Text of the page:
By far the best film of 2020
Natalie Erika James’s Relic is a psychologically traumatizing debut horror/drama film about what it's like to mourn for someone who’s still alive. Workaholic Kay (Emily Mortimer) travels with her grown daughter Sam (Bella Heathcote) to her elderly mother Edna’s (Robyn Nevin) empty home after being notified by the police that neighbors haven't seen her in a while. The state of Edna’s house gives immediate cause for concern as it looks like a hoarder’s playground with posted notes taped everywhere with reminders to lock the door, turn the water off, and don't follow it. Edna soon returns (with a blackened bruise on her chest that looks like it's been there for a while), oblivious to having been gone at all and remains stubborn and irritated at what she sees as everyone making a big fuss over nothing.
Kay begins researching local nursing facilities while Sam insists Edna shouldn't be put into those places and even suggests she move in with Edna much to Kay’s distress. “It's important that you're on my side on this,” Kay tells her. “This is what's best for her”. Kay says this with half baked certainty that completely vanishes after visiting the facility herself as she breaks down sobbing on the highway.
Edna’s obvious dementia grows more problematic as Relic continues. Edna gives Sam a family heirloom ring in a particularly touching scene only to forget about it later as she accuses Sam of stealing it and bruises her granddaughter's finger as she forcibly removes it. She also begins throwing things, slamming her bedroom door, and screaming that it's her house.
Relic offers a lot of symbolism towards Edna’s deterioration. The ugly mold on her fruit and her walls, the wax on her candles, and the overflowing bathtub where the water starts to pour from the ceiling, all of that points to the inside of her mind. It's also essential buildup to Relic’s second most soul-crushing scene (the first one is the ending which I couldn't possibly spoil) in which Edna attempts to bury the family photo album in front of Kay and even tries to eat some of the photographs, insisting the memories can't stay alive in the house. This is the scene where Kay finally lets her guard of authority down and insists she's here to help her.
“Where is everyone?” Edna meekly wails. “Where is everyone going?” Nevin’s delivery of these lines will leave you shaking uncontrollably and hugging yourself for dear life. Mortimer, Nevin, and Heathcote ought to win the SAG for Best Cast as the three of them together all make the dark fairytale of the little old lady who lives in a house in the woods so relevant.
By the time Kay decides to take Edna back to the city to move in with her, Sam has discovered a hidden labyrinth in Edna’s closet - a labyrinth that explains so much and turns Relic into the horror film the trailer said it was.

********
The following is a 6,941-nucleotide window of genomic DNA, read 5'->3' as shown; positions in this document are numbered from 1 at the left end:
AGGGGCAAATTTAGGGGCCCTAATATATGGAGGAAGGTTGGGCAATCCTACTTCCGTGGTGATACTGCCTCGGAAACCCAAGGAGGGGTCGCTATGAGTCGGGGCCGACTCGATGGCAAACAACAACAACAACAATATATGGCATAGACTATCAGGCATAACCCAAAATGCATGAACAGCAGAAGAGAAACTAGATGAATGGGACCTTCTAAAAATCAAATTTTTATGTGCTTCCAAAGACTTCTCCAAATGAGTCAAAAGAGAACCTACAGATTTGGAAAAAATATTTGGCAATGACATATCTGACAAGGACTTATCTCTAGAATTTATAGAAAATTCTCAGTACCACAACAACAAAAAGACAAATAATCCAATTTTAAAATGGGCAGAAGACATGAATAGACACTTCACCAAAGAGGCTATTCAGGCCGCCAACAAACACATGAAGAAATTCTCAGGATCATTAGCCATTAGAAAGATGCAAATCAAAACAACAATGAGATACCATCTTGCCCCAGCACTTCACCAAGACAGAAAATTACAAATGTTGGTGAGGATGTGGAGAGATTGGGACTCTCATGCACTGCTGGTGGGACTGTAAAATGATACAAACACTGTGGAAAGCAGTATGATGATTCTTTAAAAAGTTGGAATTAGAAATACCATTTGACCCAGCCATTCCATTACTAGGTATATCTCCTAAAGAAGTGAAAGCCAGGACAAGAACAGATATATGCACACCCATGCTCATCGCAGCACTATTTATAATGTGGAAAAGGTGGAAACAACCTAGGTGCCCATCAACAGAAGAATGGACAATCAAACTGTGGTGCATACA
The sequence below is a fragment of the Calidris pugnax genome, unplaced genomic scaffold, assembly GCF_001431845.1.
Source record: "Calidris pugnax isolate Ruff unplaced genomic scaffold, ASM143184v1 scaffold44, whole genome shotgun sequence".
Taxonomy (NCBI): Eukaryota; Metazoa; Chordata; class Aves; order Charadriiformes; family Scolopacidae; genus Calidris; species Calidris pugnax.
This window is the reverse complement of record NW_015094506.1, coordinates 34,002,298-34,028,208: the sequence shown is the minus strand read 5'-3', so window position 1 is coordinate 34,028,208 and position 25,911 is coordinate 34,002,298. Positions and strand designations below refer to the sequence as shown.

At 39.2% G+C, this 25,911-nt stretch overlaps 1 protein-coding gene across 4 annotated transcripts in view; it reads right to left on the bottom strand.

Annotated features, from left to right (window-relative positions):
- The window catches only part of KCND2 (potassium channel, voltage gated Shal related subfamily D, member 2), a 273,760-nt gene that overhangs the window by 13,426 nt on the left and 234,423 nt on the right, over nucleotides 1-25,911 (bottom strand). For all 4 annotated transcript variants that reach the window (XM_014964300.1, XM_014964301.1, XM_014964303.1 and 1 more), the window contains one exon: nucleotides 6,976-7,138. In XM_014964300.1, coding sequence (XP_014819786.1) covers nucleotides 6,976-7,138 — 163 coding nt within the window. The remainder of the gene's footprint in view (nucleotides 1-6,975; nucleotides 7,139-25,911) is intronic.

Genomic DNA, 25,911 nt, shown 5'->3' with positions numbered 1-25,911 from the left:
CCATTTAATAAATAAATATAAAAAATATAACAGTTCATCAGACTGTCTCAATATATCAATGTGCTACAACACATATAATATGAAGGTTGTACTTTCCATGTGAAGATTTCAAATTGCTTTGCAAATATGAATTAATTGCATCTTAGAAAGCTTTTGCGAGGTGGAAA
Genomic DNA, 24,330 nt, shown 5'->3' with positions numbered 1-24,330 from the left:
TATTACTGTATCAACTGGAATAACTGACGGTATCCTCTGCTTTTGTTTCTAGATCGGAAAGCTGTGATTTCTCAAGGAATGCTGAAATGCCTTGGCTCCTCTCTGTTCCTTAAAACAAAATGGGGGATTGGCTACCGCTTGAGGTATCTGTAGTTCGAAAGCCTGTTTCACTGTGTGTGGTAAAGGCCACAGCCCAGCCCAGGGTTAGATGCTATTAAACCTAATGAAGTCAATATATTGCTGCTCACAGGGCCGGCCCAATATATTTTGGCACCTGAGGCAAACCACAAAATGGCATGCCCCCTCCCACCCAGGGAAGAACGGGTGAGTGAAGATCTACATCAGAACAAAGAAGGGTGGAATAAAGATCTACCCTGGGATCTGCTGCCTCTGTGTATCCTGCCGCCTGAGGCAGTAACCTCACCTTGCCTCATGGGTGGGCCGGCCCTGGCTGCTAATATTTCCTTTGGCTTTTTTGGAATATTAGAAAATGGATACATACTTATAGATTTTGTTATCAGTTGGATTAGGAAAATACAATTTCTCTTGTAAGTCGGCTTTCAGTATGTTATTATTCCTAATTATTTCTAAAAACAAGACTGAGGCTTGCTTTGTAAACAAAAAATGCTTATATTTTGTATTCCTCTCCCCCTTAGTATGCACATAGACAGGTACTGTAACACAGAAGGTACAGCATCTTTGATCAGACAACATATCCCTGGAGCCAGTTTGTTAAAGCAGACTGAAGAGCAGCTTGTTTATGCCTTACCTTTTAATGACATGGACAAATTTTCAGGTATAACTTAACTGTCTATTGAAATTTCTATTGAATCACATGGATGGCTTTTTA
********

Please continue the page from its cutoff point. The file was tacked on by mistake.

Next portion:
Relic is an amazing film that will hit so close to home for so many people, you'll feel as though you've been kicked in the stomach. Even without dementia, Relic showcases the reality that at some point, our parents become children again and we become their parents. At one point, Edna asks Kay to look under her bed to make sure no one's under there as though she's a child.
Too many people from Edna’s generation get to a place where they physically can't take care of themselves anymore. Audiences with physically afflicted grandmothers will be particularly haunted by Relic and see a lot of themselves in Sam. Often, the grandmother's world is so small that the grandchild sees the house as symbolic to the pain whereas the grandmother sees the house as the biggest part of her identity, as it contains all her memories and her history.
Relic also says a lot about generational love. The specifics are never fully disclosed but Kay and Edna have been estranged for some time and at the beginning of Relic, it's clear that it's hard for Kay to see Edna and Sam have fun and love each other to the extent that they do as this probably wasn't what Kay experienced growing up. Mother/daughter relationships are usually very complicated. They just are and they can become very messy. As sad as it is, sometimes grandchildren are the pawns that bring them back together and the mother doesn't acknowledge this until much later.
The sound design is also very important. The sounds of doors creaking, water dripping, and wrinkled skin peeling are words of their own as they say so much. Relic received rave reviews at Sundance this year and so far, I see it as the best film of 2020. Relic gives audiences lots of pain but also crystal lenses to see tough circumstances a little clearer.